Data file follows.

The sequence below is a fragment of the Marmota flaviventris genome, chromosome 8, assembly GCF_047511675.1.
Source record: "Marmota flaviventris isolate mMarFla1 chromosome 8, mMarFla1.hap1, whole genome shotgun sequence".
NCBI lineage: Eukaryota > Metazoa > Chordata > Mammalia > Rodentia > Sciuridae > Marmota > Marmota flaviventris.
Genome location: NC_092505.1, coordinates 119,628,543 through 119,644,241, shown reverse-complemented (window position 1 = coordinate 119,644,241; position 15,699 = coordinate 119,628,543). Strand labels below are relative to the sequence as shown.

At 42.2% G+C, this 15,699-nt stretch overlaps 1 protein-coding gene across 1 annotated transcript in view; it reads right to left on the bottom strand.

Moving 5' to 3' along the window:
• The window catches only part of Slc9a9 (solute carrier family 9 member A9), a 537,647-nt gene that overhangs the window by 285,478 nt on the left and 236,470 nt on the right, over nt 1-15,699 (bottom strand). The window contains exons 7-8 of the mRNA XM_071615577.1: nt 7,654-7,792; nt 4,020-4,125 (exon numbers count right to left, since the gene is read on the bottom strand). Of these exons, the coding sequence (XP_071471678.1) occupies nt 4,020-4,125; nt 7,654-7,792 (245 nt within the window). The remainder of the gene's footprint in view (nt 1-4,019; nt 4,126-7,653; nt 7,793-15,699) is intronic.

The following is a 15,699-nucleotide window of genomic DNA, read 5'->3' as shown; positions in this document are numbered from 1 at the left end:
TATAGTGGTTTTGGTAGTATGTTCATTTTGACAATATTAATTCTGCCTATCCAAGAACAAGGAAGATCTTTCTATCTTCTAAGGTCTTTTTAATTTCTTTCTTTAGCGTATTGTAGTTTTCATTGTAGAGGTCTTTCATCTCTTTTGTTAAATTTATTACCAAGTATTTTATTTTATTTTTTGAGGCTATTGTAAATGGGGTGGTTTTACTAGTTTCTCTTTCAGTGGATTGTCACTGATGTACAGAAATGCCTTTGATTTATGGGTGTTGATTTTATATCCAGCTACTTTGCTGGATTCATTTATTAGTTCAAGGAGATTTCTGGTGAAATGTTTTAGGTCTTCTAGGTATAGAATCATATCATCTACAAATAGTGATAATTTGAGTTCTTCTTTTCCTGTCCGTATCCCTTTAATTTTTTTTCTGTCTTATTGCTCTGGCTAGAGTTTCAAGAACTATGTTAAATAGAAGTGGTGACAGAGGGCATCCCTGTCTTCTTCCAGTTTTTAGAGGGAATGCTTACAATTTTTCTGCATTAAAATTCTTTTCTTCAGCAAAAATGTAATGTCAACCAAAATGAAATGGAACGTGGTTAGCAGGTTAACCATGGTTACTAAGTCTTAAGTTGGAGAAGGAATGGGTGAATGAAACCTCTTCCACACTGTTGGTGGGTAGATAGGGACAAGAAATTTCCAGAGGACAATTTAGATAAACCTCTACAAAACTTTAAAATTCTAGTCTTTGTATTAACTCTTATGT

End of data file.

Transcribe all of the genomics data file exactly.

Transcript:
The sequence below is a fragment of the Marmota flaviventris genome, chromosome 8, assembly GCF_047511675.1.
Source record: "Marmota flaviventris isolate mMarFla1 chromosome 8, mMarFla1.hap1, whole genome shotgun sequence".
NCBI lineage: Eukaryota > Metazoa > Chordata > Mammalia > Rodentia > Sciuridae > Marmota > Marmota flaviventris.
Genome location: NC_092505.1, coordinates 119,628,543 through 119,644,241, shown reverse-complemented (window position 1 = coordinate 119,644,241; position 15,699 = coordinate 119,628,543). Strand labels below are relative to the sequence as shown.

At 42.2% G+C, this 15,699-nt stretch overlaps 1 protein-coding gene across 1 annotated transcript in view; it reads right to left on the bottom strand.

Moving 5' to 3' along the window:
• The window catches only part of Slc9a9 (solute carrier family 9 member A9), a 537,647-nt gene that overhangs the window by 285,478 nt on the left and 236,470 nt on the right, over nt 1-15,699 (bottom strand). The window contains exons 7-8 of the mRNA XM_071615577.1: nt 7,654-7,792; nt 4,020-4,125 (exon numbers count right to left, since the gene is read on the bottom strand). Of these exons, the coding sequence (XP_071471678.1) occupies nt 4,020-4,125; nt 7,654-7,792 (245 nt within the window). The remainder of the gene's footprint in view (nt 1-4,019; nt 4,126-7,653; nt 7,793-15,699) is intronic.

The following is a 15,699-nucleotide window of genomic DNA, read 5'->3' as shown; positions in this document are numbered from 1 at the left end:
TATAGTGGTTTTGGTAGTATGTTCATTTTGACAATATTAATTCTGCCTATCCAAGAACAAGGAAGATCTTTCTATCTTCTAAGGTCTTTTTAATTTCTTTCTTTAGCGTATTGTAGTTTTCATTGTAGAGGTCTTTCATCTCTTTTGTTAAATTTATTACCAAGTATTTTATTTTATTTTTTGAGGCTATTGTAAATGGGGTGGTTTTACTAGTTTCTCTTTCAGTGGATTGTCACTGATGTACAGAAATGCCTTTGATTTATGGGTGTTGATTTTATATCCAGCTACTTTGCTGGATTCATTTATTAGTTCAAGGAGATTTCTGGTGAAATGTTTTAGGTCTTCTAGGTATAGAATCATATCATCTACAAATAGTGATAATTTGAGTTCTTCTTTTCCTGTCCGTATCCCTTTAATTTTTTTTCTGTCTTATTGCTCTGGCTAGAGTTTCAAGAACTATGTTAAATAGAAGTGGTGACAGAGGGCATCCCTGTCTTCTTCCAGTTTTTAGAGGGAATGCTTACAATTTTTCTGCATTAAAATTCTTTTCTTCAGCAAAAATGTAATGTCAACCAAAATGAAATGGAACGTGGTTAGCAGGTTAACCATGGTTACTAAGTCTTAAGTTGGAGAAGGAATGGGTGAATGAAACCTCTTCCACACTGTTGGTGGGTAGATAGGGACAAGAAATTTCCAGAGGACAATTTAGATAAACCTCTACAAAACTTTAAAATTCTAGTCTTTGTATTAACTCTTATGT